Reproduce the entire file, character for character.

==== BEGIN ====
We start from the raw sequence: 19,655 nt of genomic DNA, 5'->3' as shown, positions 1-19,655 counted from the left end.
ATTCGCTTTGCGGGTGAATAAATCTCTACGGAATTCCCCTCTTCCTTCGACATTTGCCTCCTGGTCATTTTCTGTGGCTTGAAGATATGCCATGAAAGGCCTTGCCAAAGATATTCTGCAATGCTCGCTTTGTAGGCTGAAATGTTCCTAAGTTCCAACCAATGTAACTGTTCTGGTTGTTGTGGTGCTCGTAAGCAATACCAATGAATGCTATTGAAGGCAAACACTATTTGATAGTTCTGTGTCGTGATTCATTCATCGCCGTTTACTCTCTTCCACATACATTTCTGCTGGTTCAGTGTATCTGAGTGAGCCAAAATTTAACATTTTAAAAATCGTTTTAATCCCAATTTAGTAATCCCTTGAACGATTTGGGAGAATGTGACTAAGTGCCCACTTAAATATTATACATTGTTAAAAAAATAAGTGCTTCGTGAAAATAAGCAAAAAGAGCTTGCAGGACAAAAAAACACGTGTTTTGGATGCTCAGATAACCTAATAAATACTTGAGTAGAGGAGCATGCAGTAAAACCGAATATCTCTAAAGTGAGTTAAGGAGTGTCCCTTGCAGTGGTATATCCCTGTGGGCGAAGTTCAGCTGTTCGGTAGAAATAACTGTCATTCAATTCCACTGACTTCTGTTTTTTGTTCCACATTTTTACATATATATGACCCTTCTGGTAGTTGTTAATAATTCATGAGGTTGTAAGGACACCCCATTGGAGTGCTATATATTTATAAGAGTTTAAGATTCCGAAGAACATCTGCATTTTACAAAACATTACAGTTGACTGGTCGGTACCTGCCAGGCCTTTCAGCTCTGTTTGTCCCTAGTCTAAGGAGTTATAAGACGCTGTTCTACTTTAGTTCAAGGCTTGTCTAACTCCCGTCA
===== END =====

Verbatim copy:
We start from the raw sequence: 19,655 nt of genomic DNA, 5'->3' as shown, positions 1-19,655 counted from the left end.
ATTCGCTTTGCGGGTGAATAAATCTCTACGGAATTCCCCTCTTCCTTCGACATTTGCCTCCTGGTCATTTTCTGTGGCTTGAAGATATGCCATGAAAGGCCTTGCCAAAGATATTCTGCAATGCTCGCTTTGTAGGCTGAAATGTTCCTAAGTTCCAACCAATGTAACTGTTCTGGTTGTTGTGGTGCTCGTAAGCAATACCAATGAATGCTATTGAAGGCAAACACTATTTGATAGTTCTGTGTCGTGATTCATTCATCGCCGTTTACTCTCTTCCACATACATTTCTGCTGGTTCAGTGTATCTGAGTGAGCCAAAATTTAACATTTTAAAAATCGTTTTAATCCCAATTTAGTAATCCCTTGAACGATTTGGGAGAATGTGACTAAGTGCCCACTTAAATATTATACATTGTTAAAAAAATAAGTGCTTCGTGAAAATAAGCAAAAAGAGCTTGCAGGACAAAAAAACACGTGTTTTGGATGCTCAGATAACCTAATAAATACTTGAGTAGAGGAGCATGCAGTAAAACCGAATATCTCTAAAGTGAGTTAAGGAGTGTCCCTTGCAGTGGTATATCCCTGTGGGCGAAGTTCAGCTGTTCGGTAGAAATAACTGTCATTCAATTCCACTGACTTCTGTTTTTTGTTCCACATTTTTACATATATATGACCCTTCTGGTAGTTGTTAATAATTCATGAGGTTGTAAGGACACCCCATTGGAGTGCTATATATTTATAAGAGTTTAAGATTCCGAAGAACATCTGCATTTTACAAAACATTACAGTTGACTGGTCGGTACCTGCCAGGCCTTTCAGCTCTGTTTGTCCCTAGTCTAAGGAGTTATAAGACGCTGTTCTACTTTAGTTCAAGGCTTGTCTAACTCCCGTCA